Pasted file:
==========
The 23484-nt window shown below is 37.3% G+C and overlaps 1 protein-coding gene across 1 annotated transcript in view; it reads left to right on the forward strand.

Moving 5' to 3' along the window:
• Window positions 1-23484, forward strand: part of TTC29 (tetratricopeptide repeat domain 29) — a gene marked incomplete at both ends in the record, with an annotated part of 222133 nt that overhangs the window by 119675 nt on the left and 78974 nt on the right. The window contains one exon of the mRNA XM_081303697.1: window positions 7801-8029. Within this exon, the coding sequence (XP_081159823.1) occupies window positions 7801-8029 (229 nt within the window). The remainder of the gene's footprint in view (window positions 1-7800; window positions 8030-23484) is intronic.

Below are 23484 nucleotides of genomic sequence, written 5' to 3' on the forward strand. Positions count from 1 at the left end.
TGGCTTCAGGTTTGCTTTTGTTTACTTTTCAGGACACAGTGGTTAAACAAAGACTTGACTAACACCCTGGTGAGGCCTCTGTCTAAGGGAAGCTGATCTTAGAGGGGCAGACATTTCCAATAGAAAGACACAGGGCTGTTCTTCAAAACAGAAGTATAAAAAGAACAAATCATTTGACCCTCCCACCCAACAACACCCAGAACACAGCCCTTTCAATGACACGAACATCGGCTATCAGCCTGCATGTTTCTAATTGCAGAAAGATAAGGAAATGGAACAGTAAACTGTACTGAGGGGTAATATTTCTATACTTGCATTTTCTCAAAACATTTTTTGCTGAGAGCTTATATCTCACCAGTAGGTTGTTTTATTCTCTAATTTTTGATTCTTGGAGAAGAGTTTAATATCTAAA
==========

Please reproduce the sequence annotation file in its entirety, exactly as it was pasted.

The 23484-nt window shown below is 37.3% G+C and overlaps 1 protein-coding gene across 1 annotated transcript in view; it reads left to right on the forward strand.

Moving 5' to 3' along the window:
• Window positions 1-23484, forward strand: part of TTC29 (tetratricopeptide repeat domain 29) — a gene marked incomplete at both ends in the record, with an annotated part of 222133 nt that overhangs the window by 119675 nt on the left and 78974 nt on the right. The window contains one exon of the mRNA XM_081303697.1: window positions 7801-8029. Within this exon, the coding sequence (XP_081159823.1) occupies window positions 7801-8029 (229 nt within the window). The remainder of the gene's footprint in view (window positions 1-7800; window positions 8030-23484) is intronic.

Below are 23484 nucleotides of genomic sequence, written 5' to 3' on the forward strand. Positions count from 1 at the left end.
TGGCTTCAGGTTTGCTTTTGTTTACTTTTCAGGACACAGTGGTTAAACAAAGACTTGACTAACACCCTGGTGAGGCCTCTGTCTAAGGGAAGCTGATCTTAGAGGGGCAGACATTTCCAATAGAAAGACACAGGGCTGTTCTTCAAAACAGAAGTATAAAAAGAACAAATCATTTGACCCTCCCACCCAACAACACCCAGAACACAGCCCTTTCAATGACACGAACATCGGCTATCAGCCTGCATGTTTCTAATTGCAGAAAGATAAGGAAATGGAACAGTAAACTGTACTGAGGGGTAATATTTCTATACTTGCATTTTCTCAAAACATTTTTTGCTGAGAGCTTATATCTCACCAGTAGGTTGTTTTATTCTCTAATTTTTGATTCTTGGAGAAGAGTTTAATATCTAAA